It’s not exactly news that one can always discover a great new place in Berlin — if one only searches. The press and the internet often outdo each other in reviewing the latest restaurants and bars, so I should probably refrain from writing about Berlin’s restaurants if I’m looking to get any attention with this blog. But since this is not my motivation in writing, I of course will continue to write about what I want, including interesting or less interesting places, also those in Berlin. And if I look at the stats of my blog, it always surprises me to see which articles are read more and which less. I don’t really see any particular logic behind it, since there aren’t subjects that would seem to connect the interest of the readers. So, it isn’t that the reports about wine necessarily have more readers than reviews about restaurants. If the place is rather unknown or not many people wrote about it before or posted about it on any social network, then it happens that my review appears among top 5 in google or other search engines. But again, this doesn’t mean so much, since my handful of reviews of Bordeaux wines are all pretty popular, although many reviewers have written about these same wines. The good thing about this realization is that you can just write about anything and if you do that — and make it entertaining enough, hopefully — you will find one reader or another. As said, I’d like to continue writing only about my personal and, thus, of course, subjective experiences and insights. Continue reading “Omoni, Restaurant, Berlin”

Hutong Yakiniku – Bade Road Branch, BBQ Restaurant, Taipei

Hutong Yakiniku – Bade Road Branch, BBQ Restaurant, Taipei, Taiwan

6 points

So this time I’m talking about a restaurant in Taipei that I could actually eat at, and which I really liked. It’s called Hutong Yakiniku and is one of several in Taipei (and if I am not mistaken, there is a branch in Beijing, too) – the Bade Road Branch. Again, it is difficult to find references online in English; both the website (http://www.hutong.com.tw/store.php?cid=2&id=4) of the restaurant and the FB page are available exclusively in Taiwanese. Maybe it’s just out of western arrogance that I’d wish for broader language skills. Nevertheless, it is also curiosity, because the restaurant is absolutely recommendable.

I felt like eating meat that day, was tired of running around for hours, and was more in the mood to go to a non-experimental location, but one which still fit well with Taipei. In addition, one that was not too far away from my hotel (Artree Hotel), which I’ve already praised in a previous review.

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鷹流東京醬油拉麵蘭丸, Ramen Kitchen, Taipei

鷹流東京醬油拉麵蘭丸, Ramen Kitchen, Taipei, Taiwan

0 points

Taipei, a city many of us probably do not know. If not, then, forgive me. Anyway, I was unprepared for a stopover of three nights in the capital of Taiwan. Frankly I had no great expectations. Since my blog is not about traveling, but about wine and food, I will not go too far here, but I must say that my visit to Taipei really impressed me and therefore I’ll allow myself to share my impressions with some photos:

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Casa Enrique, Restaurant, Queens

Casa Enrique, Restaurant, Queens, New York, USA

6,5 points

When we talk about New York, most of us are actually just talking about Manhattan. In reality, New York is much more: Brooklyn, Staten Island, Queens and the Bronx. I recently stood for the first time not in Manhattan but in Queens. Not too far away from the end of Ed Koch Queensboro Bridge —  at the Z NYC Hotel (I don’t think I will go back). From the roof, you have an amazing panoramic view of Manhattan.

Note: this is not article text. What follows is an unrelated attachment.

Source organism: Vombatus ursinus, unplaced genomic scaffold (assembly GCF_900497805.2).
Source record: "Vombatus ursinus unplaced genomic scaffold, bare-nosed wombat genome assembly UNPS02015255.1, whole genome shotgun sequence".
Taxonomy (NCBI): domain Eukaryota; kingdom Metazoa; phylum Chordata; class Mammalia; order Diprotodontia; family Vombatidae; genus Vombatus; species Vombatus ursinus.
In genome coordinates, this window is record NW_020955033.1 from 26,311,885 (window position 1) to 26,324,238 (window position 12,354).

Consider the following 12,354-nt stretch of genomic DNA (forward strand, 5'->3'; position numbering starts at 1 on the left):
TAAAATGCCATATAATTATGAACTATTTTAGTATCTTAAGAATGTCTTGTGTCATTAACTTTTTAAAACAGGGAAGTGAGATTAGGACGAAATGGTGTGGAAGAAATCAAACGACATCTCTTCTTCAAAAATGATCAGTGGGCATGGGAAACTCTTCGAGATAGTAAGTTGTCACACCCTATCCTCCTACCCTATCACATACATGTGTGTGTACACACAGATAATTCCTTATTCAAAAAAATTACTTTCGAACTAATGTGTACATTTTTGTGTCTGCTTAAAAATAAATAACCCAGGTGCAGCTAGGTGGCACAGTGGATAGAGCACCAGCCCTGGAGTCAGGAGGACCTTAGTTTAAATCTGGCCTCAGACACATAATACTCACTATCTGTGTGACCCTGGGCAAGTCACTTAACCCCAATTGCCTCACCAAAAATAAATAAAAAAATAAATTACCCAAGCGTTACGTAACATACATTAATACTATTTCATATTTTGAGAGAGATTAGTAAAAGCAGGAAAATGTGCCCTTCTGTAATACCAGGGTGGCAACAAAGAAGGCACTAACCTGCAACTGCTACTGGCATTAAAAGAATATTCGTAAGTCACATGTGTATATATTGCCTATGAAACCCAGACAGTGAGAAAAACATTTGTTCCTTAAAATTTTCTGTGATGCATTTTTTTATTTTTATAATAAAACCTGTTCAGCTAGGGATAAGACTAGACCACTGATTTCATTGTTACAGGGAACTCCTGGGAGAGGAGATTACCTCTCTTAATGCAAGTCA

The area around the hotel is – let me just say – special. Taxi garages, bakeries, craftsmen’s workshops, stores for work clothes like uniforms and safety wear – but then also design studios, exhibition halls and cool working spaces, hotels and hostels called “The Local NYC”…it is an area in transition.

In particular, on the banks of the East River there are many new real estate developments. Those faceless glass modern sleeping towers that dominate Toronto’s waterfront as well. Although I guess it isn’t bad to have a flat there.

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Baan Boon, Restaurant, Krabi

Baan Boon, Restaurant, Krabi, Thailand

5,5 points

Sometimes I am asked to give an example of typical German food. Usually my answer is that it depends where in Germany one wants to eat. Even though the differences between the regions in Germany are marginal, I would still say that Bavarian cuisine is different from typical down-to-earth food in Dortmund, for example. That said, the variety among European cuisines is immense, as we all know: Irish and Italian or Bulgarian and French.  I have the impression that too many people think Asian food is Asian food, except of course Asians themselves,. This is simply stupid. However… Sometimes you’ll pass by a place where you can get Chinese-Vietnamese-Thai food. To top that, you could perhaps also get some sushi at this same place. Somehow, it is a less respectable concept of selling cheap food – considering that a chemical sweet and sour sauce topping some bad pork and clumpy rice could be Chinese, Thai and Vietnamese all at the same time. What I know from my own experience is that the diversity of cooking in Vietnam – but also in China – is one of the richest in the world. Unlimited with respect to ingredients, herbs, flavors and spices – it is even difficult to speak about “the” Vietnamese or “the” Chinese cuisine. Not for nothing, it is called Peking Duck and not Hong Kong Duck.

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Macelleria Popolare, Milan

Macelleria Popolare, Milan Street Food, Milan, Italy

5 points

valentina-lori-foto.1024x1024I am delighted to introduce you to another guest writer: Valentina Lori. She is born in Milan but lives since many years in Berlin. 

 

When I tell people I am from Milan, 90% of the time their reply is either, „Oh, I have never been there“ or „Oh, yes, I have been at the airport / at the station / on the freeway on the way to Florence / Rome / Liguria etc. “.

Fact is, Milano is not well known. It does not have the eternal appeal of Rome, the elegant charm of Florence or the unique beauty of Venice but it should not be underestimated. It is famous for its design and fashion industry but it has more to offer than fancy shops and a beautiful cathedral that took centuries to be completed. It has a few popular spots but also hidden treasures, unknown sometimes even to its citizens. It is also one of the very few cities in Italy where sometimes things really change.